President Obama has issued just a handful of Executive Orders specifically addressing issues concerning the communications sector. Those include Presidential Memorandums directing the National Telecommunications and Information Administration (NTIA) to collaborate with the FCC and free up a total of 500 MHz of federal and nonfederal spectrum between 2010 and 2020, suitable for both mobile and fixed wireless broadband use; directing the creation of a Spectrum Policy Team to monitor and support advances in spectrum sharing and requiring federal spectrum users to provide quantitative assessments of actual spectrum usage; and establishing the policy of the federal government to use all available and appropriate authorities to identify and address regulatory barriers that may “unduly impede either wired broadband deployment or the infrastructure to augment wireless broadband deployment.” These Executive Orders have received broad support from stakeholders within the communications sector and have been credited with helping position the United States as the global leader in the deployment of 5G wireless services. Rather than replace or repeal these Executive Orders, the Trump Administration will most likely face the challenge of figuring out how to build upon these Obama-era initiatives so that more spectrum can be repurposed to support the ever-growing needs for commercial mobile broadband services.
Similarly, the Trump Administration may view President Obama’s Executive Orders on cybersecurity—such as those that directed the creation of a national cybersecurity framework and that promote cybersecurity information sharing between the public and private sectors—not as regulatory overreach, but as not going far enough. During his campaign, President-elect Trump promised that he would order an immediate review of all U.S. cyber defenses and vulnerabilities and seek recommendations on how to enhance the military‘s Cyber Command, with “a focus on both offense and defense.” He has also taken a strong anti-encryption and pro-surveillance stance on the campaign trail. While few additional details have emerged about the concrete steps the Trump Administration will take to enhance our nation’s cybersecurity defense and response, it is unlikely that overturning President Obama’s cyber Executive Orders will be its starting point.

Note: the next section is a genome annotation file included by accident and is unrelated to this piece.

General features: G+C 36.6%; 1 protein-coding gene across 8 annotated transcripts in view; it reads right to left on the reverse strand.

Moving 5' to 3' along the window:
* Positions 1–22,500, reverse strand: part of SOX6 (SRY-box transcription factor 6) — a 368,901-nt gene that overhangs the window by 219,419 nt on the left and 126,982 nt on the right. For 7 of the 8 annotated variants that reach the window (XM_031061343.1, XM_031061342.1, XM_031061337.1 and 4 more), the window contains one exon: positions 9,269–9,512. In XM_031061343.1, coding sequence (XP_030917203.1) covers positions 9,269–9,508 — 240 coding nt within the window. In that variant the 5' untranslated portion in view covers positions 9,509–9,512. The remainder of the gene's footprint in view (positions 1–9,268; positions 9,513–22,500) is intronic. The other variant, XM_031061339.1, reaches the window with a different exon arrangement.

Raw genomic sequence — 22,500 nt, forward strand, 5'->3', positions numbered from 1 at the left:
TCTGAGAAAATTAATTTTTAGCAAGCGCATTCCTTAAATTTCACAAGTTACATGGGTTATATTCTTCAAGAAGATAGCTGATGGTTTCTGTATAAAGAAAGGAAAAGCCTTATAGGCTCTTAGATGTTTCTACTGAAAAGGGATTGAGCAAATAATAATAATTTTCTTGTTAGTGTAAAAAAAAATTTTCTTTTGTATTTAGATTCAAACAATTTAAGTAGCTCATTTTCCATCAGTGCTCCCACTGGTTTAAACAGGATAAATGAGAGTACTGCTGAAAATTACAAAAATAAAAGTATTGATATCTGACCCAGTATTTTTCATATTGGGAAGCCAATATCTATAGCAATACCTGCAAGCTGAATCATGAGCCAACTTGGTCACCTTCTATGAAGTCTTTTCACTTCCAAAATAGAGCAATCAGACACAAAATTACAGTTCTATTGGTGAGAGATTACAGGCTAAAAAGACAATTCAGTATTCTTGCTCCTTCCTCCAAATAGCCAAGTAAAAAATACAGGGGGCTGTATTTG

In terms of regulations that may be eliminated under the CRA, since May 30, Congress has only received 22 rules from the FCC, all of them considered “non-major” (defined primarily as having an annual effect on the economy of less than $100 million), and generally considered noncontroversial by stakeholders. That list is unlikely to expand much further given that FCC Chairman Tom Wheeler has complied with the requests made by Senate Commerce Committee Chairman John Thune, and House Energy and Commerce Committee Chairman Fred Upton and Communications and Technology Subcommittee Chairman Greg Walden, that the Commission refrain from adopting new rulemakings on controversial issues. One notable exception, however, is the media ownership order that the FCC adopted in August, which received extensive criticism from the broadcast and newspaper industries.
And at least one controversial set of rules adopted by the FCC has yet to reach Congress: the newly minted privacy and data security regulation for broadband carriers. One of the major controversies surrounding the item stems from the extent to which consumer data collected by broadband providers are considered “sensitive” and can only be obtained and used via “opt-in” consent by the consumer. Broadband providers that wish to participate in and monetize online advertising, for example, are therefore subject to a different—considered by many to be much less favorable—set of regulatory treatments when compared against the rest of the players in the ecosystem, even if they all collect exactly the same personal data from their users. Because the CRA “resets” the 60-day consideration period in the next congressional session to begin on the 15th legislative session day, it is thus highly likely that the broadband privacy order becomes one of the first FCC regulations to be eliminated by the Trump presidency in early 2017.